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Financing Hemp - Good News Starts to Outweigh the Bad

Posted In Banking, Hemp

The return of hemp as an industrial crop comes with vast potential – if only we can get past the early growing pains of the industry. One of those massive stumbling blocks has been the regulation surrounding banking and its effect on the financing of hemp growers, processors and other stakeholders. While the industry is nowhere near out of the woods yet, signs indicate that the regulatory environment is beginning to move in the right direction for all things hemp, and we’ll briefly cover the current lay of the land with regard to banking regulation.

Hemp

We’ll start with the good news – on December 3, 2019, the Board of Governors of the Federal Reserve released guidance to banking organizations on dealing with hemp-related industries. The crux of this guidance is that lending institutions no longer must file a Suspicious Activity Report (“SAR”) on hemp growers – “Because hemp is no longer a Schedule I controlled substance under the Controlled Substances Act, banks are not required to file a Suspicious Activity Report (SAR) on customers solely because they are engaged in the growth or cultivation of hemp in accordance with applicable laws and regulations.” (Emphasis ours.) Prior to this guidance, an SAR was required to be filed when companies conducting any cannabis-related business tried to obtain financing. As more and more states legalized cannabis for medicinal or recreational uses, a new version of the SAR became available, the so-called “SAR-M.” The SAR-M provides information that there is nothing suspicious about the activity other than that the particular transaction is related to cannabis.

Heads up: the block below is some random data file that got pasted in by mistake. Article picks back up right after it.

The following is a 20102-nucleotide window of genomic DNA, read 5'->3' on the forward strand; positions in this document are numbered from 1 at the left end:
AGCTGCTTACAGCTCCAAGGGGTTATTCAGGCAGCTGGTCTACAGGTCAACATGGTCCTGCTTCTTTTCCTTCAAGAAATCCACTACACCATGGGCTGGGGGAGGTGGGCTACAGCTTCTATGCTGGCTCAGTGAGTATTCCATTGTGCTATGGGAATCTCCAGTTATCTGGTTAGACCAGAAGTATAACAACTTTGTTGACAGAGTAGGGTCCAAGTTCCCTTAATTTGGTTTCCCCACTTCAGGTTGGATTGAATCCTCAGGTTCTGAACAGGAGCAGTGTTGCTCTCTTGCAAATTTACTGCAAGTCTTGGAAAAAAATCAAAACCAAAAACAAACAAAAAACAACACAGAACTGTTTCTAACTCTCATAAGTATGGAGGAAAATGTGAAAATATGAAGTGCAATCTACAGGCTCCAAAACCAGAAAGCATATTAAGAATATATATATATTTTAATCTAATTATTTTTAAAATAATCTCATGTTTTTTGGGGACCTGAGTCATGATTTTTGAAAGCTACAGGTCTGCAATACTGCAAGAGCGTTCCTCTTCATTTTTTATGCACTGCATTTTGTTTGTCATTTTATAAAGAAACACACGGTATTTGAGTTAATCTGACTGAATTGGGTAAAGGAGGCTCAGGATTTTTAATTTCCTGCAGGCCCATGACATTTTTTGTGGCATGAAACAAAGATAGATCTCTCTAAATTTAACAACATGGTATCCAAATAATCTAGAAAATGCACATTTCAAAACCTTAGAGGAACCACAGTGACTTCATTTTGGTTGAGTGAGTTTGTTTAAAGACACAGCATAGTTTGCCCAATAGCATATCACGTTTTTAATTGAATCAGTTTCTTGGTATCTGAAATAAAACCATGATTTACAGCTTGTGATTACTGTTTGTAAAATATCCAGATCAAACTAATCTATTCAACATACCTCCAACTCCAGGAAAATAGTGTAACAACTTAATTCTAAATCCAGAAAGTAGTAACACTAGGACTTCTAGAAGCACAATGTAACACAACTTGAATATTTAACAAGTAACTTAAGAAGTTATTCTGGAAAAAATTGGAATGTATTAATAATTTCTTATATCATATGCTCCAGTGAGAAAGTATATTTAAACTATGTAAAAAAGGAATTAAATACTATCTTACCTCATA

After the 2018 Farm Bill removed hemp from Schedule I, banks were left without guidance on whether an SAR was still necessary, and now that guidance is here. There are still hurdles to lending and the hemp industry such as the risk tolerances aspect of the Dodd-Frank Act, which may still preclude a lot of financing to businesses in an uncertain regulatory area. Large national banks may still avoid lending to the participants in the hemp industry because regulatory implications remain altogether too murky. Clearer insight is coming through in dribs and drabs, however, and we’ll continue to follow all developments as they pave the way for the resurging viability of the hemp industry.
Maria Doyle
Maria C. Doyle is a Member with McBrayer law in the Louisville office. Ms. Doyle focuses her practice areas to hemp, agriculture, business and corporate law, mergers and acquisitions, sales and dissolutions and taxation. She can be reached at mdoyle@mcbrayerfirm.com or (502) 327-5400 ext. 2353.

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This article does not constitute legal advice.
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